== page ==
To try to “break” any other life for our use, as the old West terminology has it., is bound to cause us problems. We may try to “break” a horse—or a cow that stands unmoving in a milking stall all day given hormones and antibiotics to keep it alive and maximally producing– or a plant that is genetically engineered to rein in its DNA to our use. But there are results that are not predicted by those whose vision of natural life starts and stops in the barn or the laboratory—or the pocketbook.
There is mad cow disease that results from feeding these captured cows rendered brain and spinal cords from other mammals. There is the spontaneous migration of genes between plants over unforeseeable distances in a process we have no idea how to accurately predict, much less control.
Natural life may shrug us off its back as easily as it slips houses down the hill below a clear cut—as has happened throughout the lower Umpqua River drainage.
The genetics of plants is better observed by those who, like Barbara McClintock, derive their insight from speaking with the corn. Though her findings eventually won her the Nobel Prize, she could not find funding or professional placement for decades. As both a woman and a scientist with this novel approach, she struggled to do her work in isolation until her colleagues finally recognized the importance of her finding.
Such scientists have much in common with traditional farmers all over the world– like the Czech farmer (her grandfather) my student Iveta Habartova eloquently describes:
“My grandpa knew every branch and every tree so intimately; he spoke to the trees. He always told me that he had to talk to the trees to give them love so that they would grow well. Every time I entered my grandpa’s orchard, it was like entering a church. It was where all the wisdom, love and years of experience that my grandpa collected were kept. It was where he shared all those things with me. “
This is a profound expression of Wendell Berry‘s “agrarian mind” and its intimacy with the land–and contrast with industrial farming.
Domestication in its root means to bring something into our home with us: to make it a part of our family. As opposed to Monsanto’s battle for secrecy to prevent its agricultural products from being labeled for their consumers, caring for a Palestinian olive tree is a public affair, whose care is inherited by particular family members, and whose harvest is undertaken by a whole community.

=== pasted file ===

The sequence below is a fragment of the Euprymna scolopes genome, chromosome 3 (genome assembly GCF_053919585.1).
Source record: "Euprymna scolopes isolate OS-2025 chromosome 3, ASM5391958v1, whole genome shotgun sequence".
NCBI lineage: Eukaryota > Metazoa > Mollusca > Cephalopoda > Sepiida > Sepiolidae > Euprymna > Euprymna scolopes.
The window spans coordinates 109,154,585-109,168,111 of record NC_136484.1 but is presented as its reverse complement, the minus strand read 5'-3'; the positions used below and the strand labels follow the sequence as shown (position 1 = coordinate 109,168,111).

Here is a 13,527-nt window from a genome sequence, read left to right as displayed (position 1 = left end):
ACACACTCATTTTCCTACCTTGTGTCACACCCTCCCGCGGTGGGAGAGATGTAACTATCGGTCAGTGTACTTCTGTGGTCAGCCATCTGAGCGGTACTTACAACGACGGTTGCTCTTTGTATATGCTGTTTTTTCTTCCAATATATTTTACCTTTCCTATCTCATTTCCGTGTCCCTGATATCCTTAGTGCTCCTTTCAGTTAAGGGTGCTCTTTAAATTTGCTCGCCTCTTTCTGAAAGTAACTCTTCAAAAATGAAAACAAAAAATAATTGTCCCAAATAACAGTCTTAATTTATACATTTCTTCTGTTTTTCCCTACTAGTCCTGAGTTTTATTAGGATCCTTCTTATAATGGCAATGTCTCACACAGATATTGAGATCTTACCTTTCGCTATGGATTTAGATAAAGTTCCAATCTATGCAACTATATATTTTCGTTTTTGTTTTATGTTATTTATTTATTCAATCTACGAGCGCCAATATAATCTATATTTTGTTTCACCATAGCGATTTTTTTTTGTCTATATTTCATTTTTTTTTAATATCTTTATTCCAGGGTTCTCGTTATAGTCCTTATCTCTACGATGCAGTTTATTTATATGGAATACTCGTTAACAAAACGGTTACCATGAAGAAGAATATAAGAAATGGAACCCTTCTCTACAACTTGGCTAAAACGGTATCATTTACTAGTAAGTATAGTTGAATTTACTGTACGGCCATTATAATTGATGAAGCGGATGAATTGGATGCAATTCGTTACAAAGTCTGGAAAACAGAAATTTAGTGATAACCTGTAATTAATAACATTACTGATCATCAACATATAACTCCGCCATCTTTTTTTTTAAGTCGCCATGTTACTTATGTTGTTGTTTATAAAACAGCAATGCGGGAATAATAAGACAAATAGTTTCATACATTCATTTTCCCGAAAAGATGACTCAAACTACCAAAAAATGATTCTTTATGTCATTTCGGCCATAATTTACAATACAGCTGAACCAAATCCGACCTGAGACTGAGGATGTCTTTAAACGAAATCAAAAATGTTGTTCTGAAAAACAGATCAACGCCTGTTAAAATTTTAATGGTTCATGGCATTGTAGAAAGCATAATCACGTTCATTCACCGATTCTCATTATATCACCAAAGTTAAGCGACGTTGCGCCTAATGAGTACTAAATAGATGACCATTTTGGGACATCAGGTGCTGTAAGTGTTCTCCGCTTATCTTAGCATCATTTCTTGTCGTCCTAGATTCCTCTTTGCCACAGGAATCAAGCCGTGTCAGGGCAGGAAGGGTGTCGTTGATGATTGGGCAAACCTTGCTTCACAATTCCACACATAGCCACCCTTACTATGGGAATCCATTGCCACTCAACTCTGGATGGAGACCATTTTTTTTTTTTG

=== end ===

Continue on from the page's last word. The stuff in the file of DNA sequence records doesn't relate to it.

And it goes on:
During the year I lived and taught under Israeli Occupation, I once had dinner with a Palestinian family who used traditional methods of grafting to turn less than an acre into a garden overflowing with abundance. As I sat in the shade of the trees this family cared for with such tenderness, I was for the moment sheltered from the winds of violence that blew all about us on this land.
This is certainly a profound lesson of appropriate domestication: if we tend the land, it will shelter us.
And it will teach us about the vital processes of natural life.
If we learn to “domesticate” with integrity as we bring other natural life into our homes and hearts, we might also learn to treat other natural life—including humans—with respect, tenderness and generosity.
It is certainly past time to turn our technological nightmares into these better dreams.
I have received many wonderful comments since this essay was recently published, but I wanted to call reader’s attention to this one in particular from my student Susan Riley:
“Like Iveta’s grandfather, my grandmother treated her plants and livestock as reverently as she did her family. I distinctly remember her talking to her pansies, cupping them in her old weathered hand and telling them how beautiful their ‘faces’ were. Of course we laughed and thought she was being eccentric (heading toward senile) but no one could deny, that woman could charm a stick into growing into a beautiful, productive tree. Grandma’s chickens and her one old cow also got the best of care and attention and gave her eggs and milk long after what might be considered ‘normal’. Mostly I remember her wonderful vegetable garden. She had to share with the deer that wandered freely through her property but always managed a bumper crop of peas, cucumbers, tomatoes and zucchini. Nothing has or ever will, I think, tasted as good as grandma’s fresh spring peas creamed with Betsy’s fresh whole milk. While I’m sure Grandma felt she owned her property and animals, I’m also sure she considered that ownership more of a caretaker position than one of domination over the land and livestock. From her we learned to appreciate and respect even the smallest of creatures and we learned to talk to the pansies.”
Filed under: Animals, Contrasting worldviews, Ecofeminism, Environmental ethics, environmental philosophy, Environmental psychology, Ethics, Folklore and Oral Tradition, Forest and farm, Indigenous links, Land use, worldviews | Tagged: agrarian mind, domestication, Environmental ethics, horses, indigenous environmental values |